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Although copyright’s chief goal is often said to be the provision of incentives for producing new works, the literature on copyright rarely addresses how proposed changes in copyright law would have meaningful effects on the variety of copyrighted works available to consumers. With a focus on the economics of product differentiation and rent dissipation analysis, this Article elaborates on the insight that marginal copyrighted works are not likely to produce large contributions to social welfare and argues that the greater the success of copyright law in generating large numbers of works, the more copyright law should care about access. Part I of this Article explores the economics of product differentiation, drawing on the literature to explain how variations in the assumptions of this model might produce competing effects. Part I also reports the results of an original simulation study which reinforces the argument that business stealing is a greater concern in low marginal cost markets, and it shows that regardless of whether there is overentry or underentry, permitting some copying may increase consumer welfare. Part II supplements the analysis with a number of different perspectives, canvassing a range of economic arguments, and explains how the concept of demand diversion can improve on a prominent account of “winner-take-all” markets. Finally, Part III briefly considers the dual applications of peer-to-peer technology and the copyright term, and evaluates two broader potential implications of the analysis: that copyright law can seek to achieve distributive justice without much cost and that copyright law should become less expansive over time.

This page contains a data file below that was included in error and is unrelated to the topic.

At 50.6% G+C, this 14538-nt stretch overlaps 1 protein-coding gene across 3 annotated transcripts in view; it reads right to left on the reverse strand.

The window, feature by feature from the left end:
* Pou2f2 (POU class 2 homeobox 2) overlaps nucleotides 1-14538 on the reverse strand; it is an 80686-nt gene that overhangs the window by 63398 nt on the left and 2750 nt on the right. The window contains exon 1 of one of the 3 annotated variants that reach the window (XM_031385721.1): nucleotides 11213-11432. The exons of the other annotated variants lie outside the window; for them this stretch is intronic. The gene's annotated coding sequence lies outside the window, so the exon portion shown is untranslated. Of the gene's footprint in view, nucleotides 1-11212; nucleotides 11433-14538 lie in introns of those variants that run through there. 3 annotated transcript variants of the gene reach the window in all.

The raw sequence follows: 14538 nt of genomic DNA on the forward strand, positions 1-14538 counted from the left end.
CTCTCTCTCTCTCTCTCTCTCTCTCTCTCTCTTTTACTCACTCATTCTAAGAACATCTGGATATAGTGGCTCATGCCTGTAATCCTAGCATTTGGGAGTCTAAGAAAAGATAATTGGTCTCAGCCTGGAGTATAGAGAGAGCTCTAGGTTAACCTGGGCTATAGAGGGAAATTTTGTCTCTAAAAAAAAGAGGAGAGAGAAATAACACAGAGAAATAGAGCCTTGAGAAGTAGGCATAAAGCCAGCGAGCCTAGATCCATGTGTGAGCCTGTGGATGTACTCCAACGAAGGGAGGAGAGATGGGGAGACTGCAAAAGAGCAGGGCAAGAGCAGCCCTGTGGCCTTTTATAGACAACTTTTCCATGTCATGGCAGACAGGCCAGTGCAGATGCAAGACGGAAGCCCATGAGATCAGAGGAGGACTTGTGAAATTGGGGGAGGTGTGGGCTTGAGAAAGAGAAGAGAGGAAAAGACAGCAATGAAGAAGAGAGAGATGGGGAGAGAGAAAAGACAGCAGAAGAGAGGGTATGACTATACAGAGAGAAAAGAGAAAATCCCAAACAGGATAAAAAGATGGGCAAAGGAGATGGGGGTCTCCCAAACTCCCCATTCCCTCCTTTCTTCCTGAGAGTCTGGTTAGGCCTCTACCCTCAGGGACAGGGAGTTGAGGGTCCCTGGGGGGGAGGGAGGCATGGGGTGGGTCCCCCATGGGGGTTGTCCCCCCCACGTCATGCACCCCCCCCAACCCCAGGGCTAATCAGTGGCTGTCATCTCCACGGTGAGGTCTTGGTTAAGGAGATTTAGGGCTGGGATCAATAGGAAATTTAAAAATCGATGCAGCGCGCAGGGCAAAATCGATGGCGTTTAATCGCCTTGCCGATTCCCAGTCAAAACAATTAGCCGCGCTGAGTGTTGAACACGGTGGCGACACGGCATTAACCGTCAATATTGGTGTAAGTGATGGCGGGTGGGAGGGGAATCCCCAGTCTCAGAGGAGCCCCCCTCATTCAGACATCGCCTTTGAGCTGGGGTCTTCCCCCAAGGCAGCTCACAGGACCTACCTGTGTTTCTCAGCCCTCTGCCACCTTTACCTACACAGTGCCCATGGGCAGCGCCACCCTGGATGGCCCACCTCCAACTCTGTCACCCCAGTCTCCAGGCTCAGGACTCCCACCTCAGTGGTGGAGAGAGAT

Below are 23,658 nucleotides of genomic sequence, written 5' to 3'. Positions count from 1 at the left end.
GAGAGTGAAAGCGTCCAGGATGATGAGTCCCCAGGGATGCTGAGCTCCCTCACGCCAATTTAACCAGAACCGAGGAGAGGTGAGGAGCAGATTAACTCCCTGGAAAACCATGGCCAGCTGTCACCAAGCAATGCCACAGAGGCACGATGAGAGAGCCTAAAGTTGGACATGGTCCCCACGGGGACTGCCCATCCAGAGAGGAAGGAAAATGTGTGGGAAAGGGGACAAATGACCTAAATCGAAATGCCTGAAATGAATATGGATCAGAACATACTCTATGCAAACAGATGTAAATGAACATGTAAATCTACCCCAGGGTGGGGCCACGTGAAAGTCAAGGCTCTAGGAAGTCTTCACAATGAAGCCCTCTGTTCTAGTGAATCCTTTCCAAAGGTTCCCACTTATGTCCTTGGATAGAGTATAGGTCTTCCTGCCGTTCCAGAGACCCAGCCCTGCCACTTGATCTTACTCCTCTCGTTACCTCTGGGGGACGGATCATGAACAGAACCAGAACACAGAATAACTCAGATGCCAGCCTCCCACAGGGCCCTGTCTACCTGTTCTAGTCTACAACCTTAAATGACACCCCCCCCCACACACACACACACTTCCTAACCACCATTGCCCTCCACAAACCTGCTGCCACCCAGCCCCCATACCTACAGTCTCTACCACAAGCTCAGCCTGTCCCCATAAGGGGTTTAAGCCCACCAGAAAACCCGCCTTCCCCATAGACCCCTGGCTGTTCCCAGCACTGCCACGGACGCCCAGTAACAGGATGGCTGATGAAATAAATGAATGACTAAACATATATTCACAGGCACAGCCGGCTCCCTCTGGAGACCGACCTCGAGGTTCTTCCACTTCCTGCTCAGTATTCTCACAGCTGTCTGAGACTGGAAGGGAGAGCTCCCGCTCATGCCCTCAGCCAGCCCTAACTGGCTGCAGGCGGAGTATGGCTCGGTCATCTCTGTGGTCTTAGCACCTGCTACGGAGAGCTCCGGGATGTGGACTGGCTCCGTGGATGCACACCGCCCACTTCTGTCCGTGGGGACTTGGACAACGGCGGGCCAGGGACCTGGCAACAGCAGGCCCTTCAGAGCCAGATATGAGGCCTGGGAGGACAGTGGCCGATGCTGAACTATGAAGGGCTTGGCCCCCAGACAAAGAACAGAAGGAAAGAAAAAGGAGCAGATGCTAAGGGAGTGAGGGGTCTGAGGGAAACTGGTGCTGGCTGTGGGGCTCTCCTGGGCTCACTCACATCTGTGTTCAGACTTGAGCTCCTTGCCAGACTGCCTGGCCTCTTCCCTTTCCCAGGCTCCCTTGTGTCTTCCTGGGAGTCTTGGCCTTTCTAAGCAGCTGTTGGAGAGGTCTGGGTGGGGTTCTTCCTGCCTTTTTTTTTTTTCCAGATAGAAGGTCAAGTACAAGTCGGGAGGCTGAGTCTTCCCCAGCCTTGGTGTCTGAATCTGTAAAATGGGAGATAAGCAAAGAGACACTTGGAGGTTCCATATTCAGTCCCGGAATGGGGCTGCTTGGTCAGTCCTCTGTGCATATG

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GWU Legal Studies Research Paper No. 2013-85; GWU Law School Public Law Research Paper No. 2013-85

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